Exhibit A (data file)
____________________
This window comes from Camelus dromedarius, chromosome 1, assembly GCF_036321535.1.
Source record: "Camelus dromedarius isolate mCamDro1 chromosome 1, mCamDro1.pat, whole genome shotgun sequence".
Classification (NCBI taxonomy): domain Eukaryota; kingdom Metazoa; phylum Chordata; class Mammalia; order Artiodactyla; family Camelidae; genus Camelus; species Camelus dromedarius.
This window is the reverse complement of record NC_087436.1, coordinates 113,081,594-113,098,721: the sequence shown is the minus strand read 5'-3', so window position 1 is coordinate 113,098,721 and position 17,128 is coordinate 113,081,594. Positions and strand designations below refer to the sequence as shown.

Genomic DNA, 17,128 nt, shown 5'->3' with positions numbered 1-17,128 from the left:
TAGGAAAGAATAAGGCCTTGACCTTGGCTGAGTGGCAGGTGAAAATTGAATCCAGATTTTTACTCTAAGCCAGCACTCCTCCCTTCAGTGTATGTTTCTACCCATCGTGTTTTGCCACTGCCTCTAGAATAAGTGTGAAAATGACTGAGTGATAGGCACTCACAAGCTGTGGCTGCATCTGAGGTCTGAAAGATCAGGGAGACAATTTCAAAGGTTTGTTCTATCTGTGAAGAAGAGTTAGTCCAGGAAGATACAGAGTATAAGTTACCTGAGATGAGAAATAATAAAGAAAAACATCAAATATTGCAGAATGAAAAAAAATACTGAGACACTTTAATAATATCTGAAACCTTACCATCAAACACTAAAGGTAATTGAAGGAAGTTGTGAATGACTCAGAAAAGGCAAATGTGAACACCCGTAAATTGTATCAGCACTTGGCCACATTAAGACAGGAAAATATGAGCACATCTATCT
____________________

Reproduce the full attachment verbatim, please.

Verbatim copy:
This window comes from Camelus dromedarius, chromosome 1, assembly GCF_036321535.1.
Source record: "Camelus dromedarius isolate mCamDro1 chromosome 1, mCamDro1.pat, whole genome shotgun sequence".
Classification (NCBI taxonomy): domain Eukaryota; kingdom Metazoa; phylum Chordata; class Mammalia; order Artiodactyla; family Camelidae; genus Camelus; species Camelus dromedarius.
This window is the reverse complement of record NC_087436.1, coordinates 113,081,594-113,098,721: the sequence shown is the minus strand read 5'-3', so window position 1 is coordinate 113,098,721 and position 17,128 is coordinate 113,081,594. Positions and strand designations below refer to the sequence as shown.

Genomic DNA, 17,128 nt, shown 5'->3' with positions numbered 1-17,128 from the left:
TAGGAAAGAATAAGGCCTTGACCTTGGCTGAGTGGCAGGTGAAAATTGAATCCAGATTTTTACTCTAAGCCAGCACTCCTCCCTTCAGTGTATGTTTCTACCCATCGTGTTTTGCCACTGCCTCTAGAATAAGTGTGAAAATGACTGAGTGATAGGCACTCACAAGCTGTGGCTGCATCTGAGGTCTGAAAGATCAGGGAGACAATTTCAAAGGTTTGTTCTATCTGTGAAGAAGAGTTAGTCCAGGAAGATACAGAGTATAAGTTACCTGAGATGAGAAATAATAAAGAAAAACATCAAATATTGCAGAATGAAAAAAAATACTGAGACACTTTAATAATATCTGAAACCTTACCATCAAACACTAAAGGTAATTGAAGGAAGTTGTGAATGACTCAGAAAAGGCAAATGTGAACACCCGTAAATTGTATCAGCACTTGGCCACATTAAGACAGGAAAATATGAGCACATCTATCT